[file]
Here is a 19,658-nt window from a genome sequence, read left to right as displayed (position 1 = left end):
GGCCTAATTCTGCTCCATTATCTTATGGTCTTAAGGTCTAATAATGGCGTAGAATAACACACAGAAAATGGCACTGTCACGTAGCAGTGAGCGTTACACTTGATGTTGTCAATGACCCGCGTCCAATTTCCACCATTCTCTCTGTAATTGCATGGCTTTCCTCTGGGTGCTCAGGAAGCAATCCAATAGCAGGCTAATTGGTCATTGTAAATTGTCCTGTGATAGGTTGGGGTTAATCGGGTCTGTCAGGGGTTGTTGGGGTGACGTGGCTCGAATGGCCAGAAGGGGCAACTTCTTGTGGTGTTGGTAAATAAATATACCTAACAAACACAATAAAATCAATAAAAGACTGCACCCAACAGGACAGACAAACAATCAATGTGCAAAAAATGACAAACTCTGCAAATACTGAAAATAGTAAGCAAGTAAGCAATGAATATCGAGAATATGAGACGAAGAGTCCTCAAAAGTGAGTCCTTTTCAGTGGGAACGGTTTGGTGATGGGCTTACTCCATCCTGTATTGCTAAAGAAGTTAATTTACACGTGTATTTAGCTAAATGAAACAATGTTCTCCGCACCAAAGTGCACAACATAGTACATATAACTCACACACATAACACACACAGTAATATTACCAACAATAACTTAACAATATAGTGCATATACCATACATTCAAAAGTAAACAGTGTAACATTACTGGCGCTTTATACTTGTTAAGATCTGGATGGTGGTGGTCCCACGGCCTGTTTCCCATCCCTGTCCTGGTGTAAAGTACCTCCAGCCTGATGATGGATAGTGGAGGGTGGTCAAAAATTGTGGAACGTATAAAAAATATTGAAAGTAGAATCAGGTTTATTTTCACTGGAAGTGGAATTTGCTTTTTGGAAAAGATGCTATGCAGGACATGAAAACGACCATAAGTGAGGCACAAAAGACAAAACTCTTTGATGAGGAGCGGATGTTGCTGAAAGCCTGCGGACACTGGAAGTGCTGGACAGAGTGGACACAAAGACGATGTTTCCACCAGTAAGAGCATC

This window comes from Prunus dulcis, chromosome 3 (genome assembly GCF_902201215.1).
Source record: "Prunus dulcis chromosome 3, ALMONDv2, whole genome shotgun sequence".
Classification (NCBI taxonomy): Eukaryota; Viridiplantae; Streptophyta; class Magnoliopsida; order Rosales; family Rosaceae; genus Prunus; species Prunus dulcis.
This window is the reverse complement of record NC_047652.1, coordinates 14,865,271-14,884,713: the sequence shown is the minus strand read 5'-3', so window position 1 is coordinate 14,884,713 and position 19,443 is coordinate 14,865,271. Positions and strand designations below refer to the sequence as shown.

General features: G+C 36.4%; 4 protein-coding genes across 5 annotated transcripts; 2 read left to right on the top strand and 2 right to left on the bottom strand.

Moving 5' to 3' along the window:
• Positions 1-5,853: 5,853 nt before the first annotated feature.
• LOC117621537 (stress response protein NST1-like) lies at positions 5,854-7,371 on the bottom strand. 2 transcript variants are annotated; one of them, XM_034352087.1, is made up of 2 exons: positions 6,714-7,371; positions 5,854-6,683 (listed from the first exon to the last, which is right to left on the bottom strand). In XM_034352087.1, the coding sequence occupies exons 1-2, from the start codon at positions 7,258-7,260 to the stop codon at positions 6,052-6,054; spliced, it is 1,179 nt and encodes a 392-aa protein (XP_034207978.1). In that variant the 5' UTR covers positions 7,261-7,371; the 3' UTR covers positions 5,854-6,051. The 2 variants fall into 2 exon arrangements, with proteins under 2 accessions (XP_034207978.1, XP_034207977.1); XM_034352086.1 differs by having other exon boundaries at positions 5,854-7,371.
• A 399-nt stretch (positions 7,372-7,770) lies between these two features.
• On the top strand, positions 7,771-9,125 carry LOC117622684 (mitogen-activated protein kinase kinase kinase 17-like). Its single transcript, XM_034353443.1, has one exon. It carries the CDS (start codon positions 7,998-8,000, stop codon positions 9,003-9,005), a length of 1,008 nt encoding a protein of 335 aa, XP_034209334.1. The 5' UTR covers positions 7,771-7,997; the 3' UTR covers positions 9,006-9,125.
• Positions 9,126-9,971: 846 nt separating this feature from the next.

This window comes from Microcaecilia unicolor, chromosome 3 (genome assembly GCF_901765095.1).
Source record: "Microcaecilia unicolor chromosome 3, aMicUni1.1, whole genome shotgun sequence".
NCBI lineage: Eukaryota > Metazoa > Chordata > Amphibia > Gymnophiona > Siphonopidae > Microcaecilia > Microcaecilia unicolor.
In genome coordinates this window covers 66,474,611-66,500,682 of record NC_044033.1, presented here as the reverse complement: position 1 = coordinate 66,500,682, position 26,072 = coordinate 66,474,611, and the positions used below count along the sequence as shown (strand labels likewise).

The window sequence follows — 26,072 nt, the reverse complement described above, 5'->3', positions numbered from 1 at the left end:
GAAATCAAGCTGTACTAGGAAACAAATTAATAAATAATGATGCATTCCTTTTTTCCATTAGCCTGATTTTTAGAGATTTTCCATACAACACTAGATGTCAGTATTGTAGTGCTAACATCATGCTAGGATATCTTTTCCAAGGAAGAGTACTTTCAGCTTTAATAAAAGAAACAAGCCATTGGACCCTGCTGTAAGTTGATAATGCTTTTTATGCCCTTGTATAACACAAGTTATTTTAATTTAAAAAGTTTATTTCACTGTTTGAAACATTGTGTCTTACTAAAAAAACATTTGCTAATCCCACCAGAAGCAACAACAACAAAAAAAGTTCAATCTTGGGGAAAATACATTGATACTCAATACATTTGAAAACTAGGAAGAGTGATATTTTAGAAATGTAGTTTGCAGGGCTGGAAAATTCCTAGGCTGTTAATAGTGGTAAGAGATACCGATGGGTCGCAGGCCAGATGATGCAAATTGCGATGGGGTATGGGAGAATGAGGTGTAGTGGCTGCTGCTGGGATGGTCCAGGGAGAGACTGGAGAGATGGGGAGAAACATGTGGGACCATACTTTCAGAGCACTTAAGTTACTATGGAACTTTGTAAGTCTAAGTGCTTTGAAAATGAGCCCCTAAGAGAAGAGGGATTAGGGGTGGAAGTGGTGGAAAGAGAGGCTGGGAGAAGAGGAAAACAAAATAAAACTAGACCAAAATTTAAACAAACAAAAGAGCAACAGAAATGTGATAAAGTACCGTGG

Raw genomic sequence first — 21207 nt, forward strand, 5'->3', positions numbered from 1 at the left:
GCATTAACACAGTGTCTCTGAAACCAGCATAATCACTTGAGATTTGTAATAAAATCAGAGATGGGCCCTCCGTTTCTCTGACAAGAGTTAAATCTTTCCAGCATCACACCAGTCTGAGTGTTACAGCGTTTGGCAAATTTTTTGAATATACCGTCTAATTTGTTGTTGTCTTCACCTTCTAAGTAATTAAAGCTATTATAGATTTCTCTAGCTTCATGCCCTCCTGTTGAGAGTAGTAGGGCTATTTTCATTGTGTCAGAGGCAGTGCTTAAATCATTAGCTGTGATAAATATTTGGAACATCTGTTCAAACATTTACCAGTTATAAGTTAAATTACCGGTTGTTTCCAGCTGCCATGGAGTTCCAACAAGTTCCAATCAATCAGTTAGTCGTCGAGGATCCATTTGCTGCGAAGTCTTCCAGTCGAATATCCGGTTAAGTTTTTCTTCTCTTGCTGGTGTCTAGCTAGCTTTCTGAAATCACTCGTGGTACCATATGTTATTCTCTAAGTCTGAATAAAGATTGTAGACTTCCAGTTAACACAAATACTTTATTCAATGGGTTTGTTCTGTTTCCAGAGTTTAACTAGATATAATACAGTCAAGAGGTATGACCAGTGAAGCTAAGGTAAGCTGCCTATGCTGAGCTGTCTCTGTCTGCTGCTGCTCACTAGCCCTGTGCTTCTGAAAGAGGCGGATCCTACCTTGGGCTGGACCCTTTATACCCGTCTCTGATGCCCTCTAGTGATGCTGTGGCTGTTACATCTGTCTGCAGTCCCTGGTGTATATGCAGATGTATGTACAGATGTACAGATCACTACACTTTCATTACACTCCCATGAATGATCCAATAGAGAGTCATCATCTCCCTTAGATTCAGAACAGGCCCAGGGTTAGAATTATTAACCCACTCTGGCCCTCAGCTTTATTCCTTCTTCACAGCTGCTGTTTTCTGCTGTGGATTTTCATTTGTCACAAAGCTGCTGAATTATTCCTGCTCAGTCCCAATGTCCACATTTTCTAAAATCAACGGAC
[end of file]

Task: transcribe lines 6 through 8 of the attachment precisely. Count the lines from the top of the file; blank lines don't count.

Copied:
This window is the reverse complement of record NC_047652.1, coordinates 14,865,271-14,884,713: the sequence shown is the minus strand read 5'-3', so window position 1 is coordinate 14,884,713 and position 19,443 is coordinate 14,865,271. Positions and strand designations below refer to the sequence as shown.

General features: G+C 36.4%; 4 protein-coding genes across 5 annotated transcripts; 2 read left to right on the top strand and 2 right to left on the bottom strand.

Moving 5' to 3' along the window: